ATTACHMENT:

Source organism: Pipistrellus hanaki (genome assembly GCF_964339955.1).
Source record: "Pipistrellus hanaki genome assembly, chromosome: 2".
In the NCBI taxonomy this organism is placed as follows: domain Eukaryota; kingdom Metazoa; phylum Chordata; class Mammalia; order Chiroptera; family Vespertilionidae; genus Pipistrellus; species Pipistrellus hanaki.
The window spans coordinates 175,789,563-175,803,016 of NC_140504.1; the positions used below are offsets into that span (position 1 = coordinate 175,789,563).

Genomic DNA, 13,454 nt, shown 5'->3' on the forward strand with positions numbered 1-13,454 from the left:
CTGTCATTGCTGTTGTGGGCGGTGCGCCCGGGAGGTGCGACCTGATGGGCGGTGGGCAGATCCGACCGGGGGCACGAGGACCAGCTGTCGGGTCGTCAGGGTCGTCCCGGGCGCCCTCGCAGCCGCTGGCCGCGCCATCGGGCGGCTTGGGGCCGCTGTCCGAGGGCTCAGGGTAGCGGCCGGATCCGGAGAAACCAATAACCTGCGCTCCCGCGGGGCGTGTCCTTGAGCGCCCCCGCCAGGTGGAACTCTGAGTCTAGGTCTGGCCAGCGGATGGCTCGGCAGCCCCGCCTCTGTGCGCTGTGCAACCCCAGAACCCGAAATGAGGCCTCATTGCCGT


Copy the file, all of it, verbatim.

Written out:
Source organism: Pipistrellus hanaki (genome assembly GCF_964339955.1).
Source record: "Pipistrellus hanaki genome assembly, chromosome: 2".
In the NCBI taxonomy this organism is placed as follows: domain Eukaryota; kingdom Metazoa; phylum Chordata; class Mammalia; order Chiroptera; family Vespertilionidae; genus Pipistrellus; species Pipistrellus hanaki.
The window spans coordinates 175,789,563-175,803,016 of NC_140504.1; the positions used below are offsets into that span (position 1 = coordinate 175,789,563).

Genomic DNA, 13,454 nt, shown 5'->3' on the forward strand with positions numbered 1-13,454 from the left:
CTGTCATTGCTGTTGTGGGCGGTGCGCCCGGGAGGTGCGACCTGATGGGCGGTGGGCAGATCCGACCGGGGGCACGAGGACCAGCTGTCGGGTCGTCAGGGTCGTCCCGGGCGCCCTCGCAGCCGCTGGCCGCGCCATCGGGCGGCTTGGGGCCGCTGTCCGAGGGCTCAGGGTAGCGGCCGGATCCGGAGAAACCAATAACCTGCGCTCCCGCGGGGCGTGTCCTTGAGCGCCCCCGCCAGGTGGAACTCTGAGTCTAGGTCTGGCCAGCGGATGGCTCGGCAGCCCCGCCTCTGTGCGCTGTGCAACCCCAGAACCCGAAATGAGGCCTCATTGCCGT